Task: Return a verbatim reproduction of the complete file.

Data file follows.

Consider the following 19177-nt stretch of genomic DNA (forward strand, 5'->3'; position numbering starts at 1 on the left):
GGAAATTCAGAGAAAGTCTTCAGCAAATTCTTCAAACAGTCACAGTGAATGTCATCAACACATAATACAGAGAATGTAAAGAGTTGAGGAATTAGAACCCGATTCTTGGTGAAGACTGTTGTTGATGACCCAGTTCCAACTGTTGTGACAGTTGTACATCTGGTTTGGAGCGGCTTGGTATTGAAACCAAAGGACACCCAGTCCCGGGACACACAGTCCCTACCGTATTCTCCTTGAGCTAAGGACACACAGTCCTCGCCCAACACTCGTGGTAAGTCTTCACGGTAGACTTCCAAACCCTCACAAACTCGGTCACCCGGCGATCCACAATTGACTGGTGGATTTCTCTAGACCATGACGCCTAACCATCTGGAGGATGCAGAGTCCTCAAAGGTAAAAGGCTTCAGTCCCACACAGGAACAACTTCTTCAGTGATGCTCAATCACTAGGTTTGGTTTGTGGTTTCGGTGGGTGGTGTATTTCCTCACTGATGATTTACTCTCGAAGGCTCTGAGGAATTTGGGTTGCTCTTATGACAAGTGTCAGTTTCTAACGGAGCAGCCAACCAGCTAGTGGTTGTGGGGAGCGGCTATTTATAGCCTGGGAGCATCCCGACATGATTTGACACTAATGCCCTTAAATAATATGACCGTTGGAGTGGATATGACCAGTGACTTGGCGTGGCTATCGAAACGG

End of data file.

Consider the following 19177-nt stretch of genomic DNA (forward strand, 5'->3'; position numbering starts at 1 on the left):
GGAAATTCAGAGAAAGTCTTCAGCAAATTCTTCAAACAGTCACAGTGAATGTCATCAACACATAATACAGAGAATGTAAAGAGTTGAGGAATTAGAACCCGATTCTTGGTGAAGACTGTTGTTGATGACCCAGTTCCAACTGTTGTGACAGTTGTACATCTGGTTTGGAGCGGCTTGGTATTGAAACCAAAGGACACCCAGTCCCGGGACACACAGTCCCTACCGTATTCTCCTTGAGCTAAGGACACACAGTCCTCGCCCAACACTCGTGGTAAGTCTTCACGGTAGACTTCCAAACCCTCACAAACTCGGTCACCCGGCGATCCACAATTGACTGGTGGATTTCTCTAGACCATGACGCCTAACCATCTGGAGGATGCAGAGTCCTCAAAGGTAAAAGGCTTCAGTCCCACACAGGAACAACTTCTTCAGTGATGCTCAATCACTAGGTTTGGTTTGTGGTTTCGGTGGGTGGTGTATTTCCTCACTGATGATTTACTCTCGAAGGCTCTGAGGAATTTGGGTTGCTCTTATGACAAGTGTCAGTTTCTAACGGAGCAGCCAACCAGCTAGTGGTTGTGGGGAGCGGCTATTTATAGCCTGGGAGCATCCCGACATGATTTGACACTAATGCCCTTAAATAATATGACCGTTGGAGTGGATATGACCAGTGACTTGGCGTGGCTATCGAAACGG